The issue for us is, “Do we need to be involved in finding out where these roads are?” Well, given the ambiguous nature of the Water Street trail leading to our Thwing Mill, we would like the ancient trails to stay open. Laurel Ellis said that the piece of trail concerning us, which is located between the Paper Mill and Water Street, is still a trail. Just because the town signed Water Street off as a cul de sac for the Mill, does not mean that Water Street now has the status of road. The road is Mill Street. Lyssa has already looked into this. The connection between Water and Mill Streets is not on the map, but the Town Lawyer is working on it. We wonder if the Conservation Commission should be involved in this issue.
We will stay in touch with Laura Heller concerning our interests in this matter.
Storing and Displaying our Collection
Stuart stated that the big issue for us is of getting our collection out of the upstairs of the Town Hall. Stuart would like to use some Town Hall space for displaying a limited amount of items, but would also like to clear the majority of space for public events.
Lindley thinks we have enough room upstairs to clear out and reorganize the volume of our collection. We need a final resting place, but we could clean the room out with the exception of the two display cases and the plastic bins on stage. Lyssa knows of a group who “would like to help us do the shifting and moving.” If the front of the stage were to be boxed in, the stage apron and room could be used for an event. Money needs to be raised. Laurel agrees that we should plan for our permanent collection. We could retain a sampling of our collection, store the bulk of it, and rotate our exhibitions, like a book/history mobile.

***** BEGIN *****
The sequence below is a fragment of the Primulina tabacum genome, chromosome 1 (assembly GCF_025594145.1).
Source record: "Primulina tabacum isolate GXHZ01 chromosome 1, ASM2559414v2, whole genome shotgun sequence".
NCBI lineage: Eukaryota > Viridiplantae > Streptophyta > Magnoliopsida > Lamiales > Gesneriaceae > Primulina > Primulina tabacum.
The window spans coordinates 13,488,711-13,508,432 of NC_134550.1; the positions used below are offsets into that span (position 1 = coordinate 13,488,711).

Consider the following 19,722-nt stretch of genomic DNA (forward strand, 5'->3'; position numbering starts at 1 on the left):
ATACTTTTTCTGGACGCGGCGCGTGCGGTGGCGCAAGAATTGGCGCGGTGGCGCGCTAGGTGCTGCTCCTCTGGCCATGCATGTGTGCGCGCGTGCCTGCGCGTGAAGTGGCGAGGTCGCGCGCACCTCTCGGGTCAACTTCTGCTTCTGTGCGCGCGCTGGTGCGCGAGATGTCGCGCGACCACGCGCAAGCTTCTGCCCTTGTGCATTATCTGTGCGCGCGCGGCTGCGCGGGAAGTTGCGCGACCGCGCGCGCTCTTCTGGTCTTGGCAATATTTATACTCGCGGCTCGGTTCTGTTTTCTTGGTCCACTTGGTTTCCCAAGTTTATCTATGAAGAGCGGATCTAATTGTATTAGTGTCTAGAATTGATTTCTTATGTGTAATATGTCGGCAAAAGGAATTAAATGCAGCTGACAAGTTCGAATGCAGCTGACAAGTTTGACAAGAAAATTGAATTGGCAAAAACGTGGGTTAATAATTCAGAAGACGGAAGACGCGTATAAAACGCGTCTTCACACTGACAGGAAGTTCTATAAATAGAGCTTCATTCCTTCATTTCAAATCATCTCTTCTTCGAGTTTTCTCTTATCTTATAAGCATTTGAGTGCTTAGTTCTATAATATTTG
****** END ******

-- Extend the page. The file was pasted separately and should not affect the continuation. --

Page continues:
One storage option available to us is putting a trailer on the land given to us by the Wilsons, on the right side of Mill Street. Tim thinks the jail could go there, too. We could use the trailer as a place to organize our collection. For example, Lyssa showed us a listing for a used $700.00 trailer in Castleton. We could buy such a trailer and use it for storage instead of using the barn, with the leaky roof and dirt floor, that the Town has offered us. A related option could be to put a waterproof compartment in the barn and use it or lease it. When we make this decision, Laurel suggests that we create pros and cons columns for trailer versus barn and that we measure our tubs beforehand. The question of the unattractiveness of a storage trailer was raised.
Meanwhile, we will keep moving forward with our workdays on the first Saturday of every month. Lyssa could gather volunteers for these days, and suggests that we come up with a time frame for accomplishing our goal. Tom said our goal should be May. Stuart believes we can organize our collection in a couple of work days. Tim suggested that we get a dumpster and form three piles for discarding, recycling, and keeping items. In addition, non Putney items of value could be sold for potential income.
We will have a work day the first Saturday in December. Our goal is to have the upstairs cleared out by the first Saturday in May.
Related to our Thwing Mill needs, Tim knows of an aluminum bridge at the Town Garage that we could use. It is small and short.
The Newfane Museum has written to us regarding the Round School House in Brookline and has information regarding a map on the wall.
Meeting was adjourned.
Respectfully submitted by Jane Rawley, Secretary